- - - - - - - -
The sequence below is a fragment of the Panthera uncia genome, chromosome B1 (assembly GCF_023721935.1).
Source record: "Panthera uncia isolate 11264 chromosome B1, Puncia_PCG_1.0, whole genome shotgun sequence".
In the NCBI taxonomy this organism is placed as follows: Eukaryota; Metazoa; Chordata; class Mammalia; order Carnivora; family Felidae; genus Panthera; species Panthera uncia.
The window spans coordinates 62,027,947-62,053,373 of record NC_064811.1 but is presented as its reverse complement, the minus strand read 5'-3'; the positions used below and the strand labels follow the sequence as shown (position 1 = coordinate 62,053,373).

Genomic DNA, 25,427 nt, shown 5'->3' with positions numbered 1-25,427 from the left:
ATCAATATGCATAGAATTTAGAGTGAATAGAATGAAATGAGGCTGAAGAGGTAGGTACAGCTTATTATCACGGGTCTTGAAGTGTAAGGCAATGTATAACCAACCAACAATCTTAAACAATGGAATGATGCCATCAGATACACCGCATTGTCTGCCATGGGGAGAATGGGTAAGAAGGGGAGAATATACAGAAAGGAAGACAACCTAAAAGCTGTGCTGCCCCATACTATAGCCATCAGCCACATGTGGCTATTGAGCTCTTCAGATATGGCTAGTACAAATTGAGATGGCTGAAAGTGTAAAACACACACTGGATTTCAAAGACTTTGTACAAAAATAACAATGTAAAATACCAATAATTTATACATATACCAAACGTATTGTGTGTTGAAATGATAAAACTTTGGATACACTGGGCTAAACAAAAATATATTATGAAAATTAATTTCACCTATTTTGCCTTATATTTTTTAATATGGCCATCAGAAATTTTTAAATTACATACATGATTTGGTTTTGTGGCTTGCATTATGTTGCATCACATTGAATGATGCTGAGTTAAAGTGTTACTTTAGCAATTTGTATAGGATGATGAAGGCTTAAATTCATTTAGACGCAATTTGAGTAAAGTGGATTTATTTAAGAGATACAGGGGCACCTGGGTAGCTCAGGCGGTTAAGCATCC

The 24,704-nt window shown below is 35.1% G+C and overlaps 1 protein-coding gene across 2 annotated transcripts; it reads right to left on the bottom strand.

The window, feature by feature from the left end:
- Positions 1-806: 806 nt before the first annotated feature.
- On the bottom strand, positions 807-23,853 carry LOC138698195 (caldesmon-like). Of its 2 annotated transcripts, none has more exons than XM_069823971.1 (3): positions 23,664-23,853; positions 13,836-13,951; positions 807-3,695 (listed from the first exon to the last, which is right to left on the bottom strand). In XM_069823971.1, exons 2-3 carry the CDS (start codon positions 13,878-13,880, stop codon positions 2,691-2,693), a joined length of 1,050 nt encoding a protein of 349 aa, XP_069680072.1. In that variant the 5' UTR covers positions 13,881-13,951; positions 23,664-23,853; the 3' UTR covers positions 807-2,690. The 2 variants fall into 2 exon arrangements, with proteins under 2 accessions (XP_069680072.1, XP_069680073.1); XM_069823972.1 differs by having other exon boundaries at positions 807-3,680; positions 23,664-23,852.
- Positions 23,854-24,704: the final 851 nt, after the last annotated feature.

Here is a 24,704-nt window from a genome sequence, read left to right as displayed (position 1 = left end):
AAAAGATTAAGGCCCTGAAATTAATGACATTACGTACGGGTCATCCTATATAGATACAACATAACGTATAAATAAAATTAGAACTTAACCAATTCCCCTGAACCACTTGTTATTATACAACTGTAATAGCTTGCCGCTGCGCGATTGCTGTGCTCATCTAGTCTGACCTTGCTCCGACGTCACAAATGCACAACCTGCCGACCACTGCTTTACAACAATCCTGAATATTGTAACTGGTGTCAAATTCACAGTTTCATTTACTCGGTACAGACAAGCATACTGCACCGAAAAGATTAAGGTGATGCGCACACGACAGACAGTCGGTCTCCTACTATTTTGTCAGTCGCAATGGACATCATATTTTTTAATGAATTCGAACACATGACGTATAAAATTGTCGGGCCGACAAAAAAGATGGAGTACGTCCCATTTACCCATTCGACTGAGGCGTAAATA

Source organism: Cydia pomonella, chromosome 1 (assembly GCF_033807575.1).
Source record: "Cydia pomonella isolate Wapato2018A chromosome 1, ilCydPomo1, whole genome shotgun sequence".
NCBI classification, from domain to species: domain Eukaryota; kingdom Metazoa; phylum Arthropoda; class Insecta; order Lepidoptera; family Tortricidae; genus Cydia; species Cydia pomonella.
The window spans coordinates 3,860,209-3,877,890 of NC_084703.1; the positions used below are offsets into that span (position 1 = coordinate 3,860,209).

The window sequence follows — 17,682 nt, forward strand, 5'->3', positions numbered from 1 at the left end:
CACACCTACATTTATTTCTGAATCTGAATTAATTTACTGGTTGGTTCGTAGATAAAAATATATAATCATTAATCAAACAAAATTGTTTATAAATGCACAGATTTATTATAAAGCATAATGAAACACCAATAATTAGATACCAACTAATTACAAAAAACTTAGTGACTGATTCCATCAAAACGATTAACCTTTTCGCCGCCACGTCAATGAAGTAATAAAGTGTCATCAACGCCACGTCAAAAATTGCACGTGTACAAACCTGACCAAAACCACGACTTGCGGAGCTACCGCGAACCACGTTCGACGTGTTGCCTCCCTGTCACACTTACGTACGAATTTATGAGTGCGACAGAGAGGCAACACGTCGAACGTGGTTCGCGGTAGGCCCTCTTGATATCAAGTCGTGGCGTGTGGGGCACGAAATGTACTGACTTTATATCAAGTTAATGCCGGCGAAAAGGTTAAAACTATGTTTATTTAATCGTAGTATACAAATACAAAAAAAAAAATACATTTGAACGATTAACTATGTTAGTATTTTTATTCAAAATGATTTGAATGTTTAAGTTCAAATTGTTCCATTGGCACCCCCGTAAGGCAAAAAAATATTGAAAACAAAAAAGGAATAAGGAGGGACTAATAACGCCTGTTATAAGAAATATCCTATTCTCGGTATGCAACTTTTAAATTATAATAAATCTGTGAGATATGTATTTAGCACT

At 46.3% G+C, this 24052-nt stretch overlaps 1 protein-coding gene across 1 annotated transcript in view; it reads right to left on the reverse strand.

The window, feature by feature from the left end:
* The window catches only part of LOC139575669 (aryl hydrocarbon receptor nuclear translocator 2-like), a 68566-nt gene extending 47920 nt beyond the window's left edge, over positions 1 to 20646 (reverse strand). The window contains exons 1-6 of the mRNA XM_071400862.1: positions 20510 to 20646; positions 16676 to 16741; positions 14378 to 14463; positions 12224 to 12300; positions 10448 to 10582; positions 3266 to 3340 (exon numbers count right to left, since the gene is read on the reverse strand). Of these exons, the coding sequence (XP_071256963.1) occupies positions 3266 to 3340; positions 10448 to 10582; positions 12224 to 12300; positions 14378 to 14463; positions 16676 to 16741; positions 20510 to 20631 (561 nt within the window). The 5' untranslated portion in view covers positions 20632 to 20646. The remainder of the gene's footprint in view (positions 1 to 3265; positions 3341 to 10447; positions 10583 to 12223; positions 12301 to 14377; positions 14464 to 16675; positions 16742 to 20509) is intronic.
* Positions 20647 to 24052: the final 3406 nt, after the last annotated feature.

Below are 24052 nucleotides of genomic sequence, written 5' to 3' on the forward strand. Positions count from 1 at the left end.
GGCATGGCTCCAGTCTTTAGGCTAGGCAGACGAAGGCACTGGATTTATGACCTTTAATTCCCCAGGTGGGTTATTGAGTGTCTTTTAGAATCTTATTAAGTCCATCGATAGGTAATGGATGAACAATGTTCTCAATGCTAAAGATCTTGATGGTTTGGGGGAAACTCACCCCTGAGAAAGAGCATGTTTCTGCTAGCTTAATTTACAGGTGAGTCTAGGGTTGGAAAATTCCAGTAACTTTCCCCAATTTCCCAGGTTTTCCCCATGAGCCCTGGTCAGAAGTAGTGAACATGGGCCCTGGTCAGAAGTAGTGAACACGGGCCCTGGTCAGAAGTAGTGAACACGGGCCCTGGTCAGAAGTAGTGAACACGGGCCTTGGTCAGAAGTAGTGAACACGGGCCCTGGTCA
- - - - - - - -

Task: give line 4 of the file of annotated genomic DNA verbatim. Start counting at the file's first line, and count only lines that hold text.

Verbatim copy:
The window spans coordinates 62,027,947-62,053,373 of record NC_064811.1 but is presented as its reverse complement, the minus strand read 5'-3'; the positions used below and the strand labels follow the sequence as shown (position 1 = coordinate 62,053,373).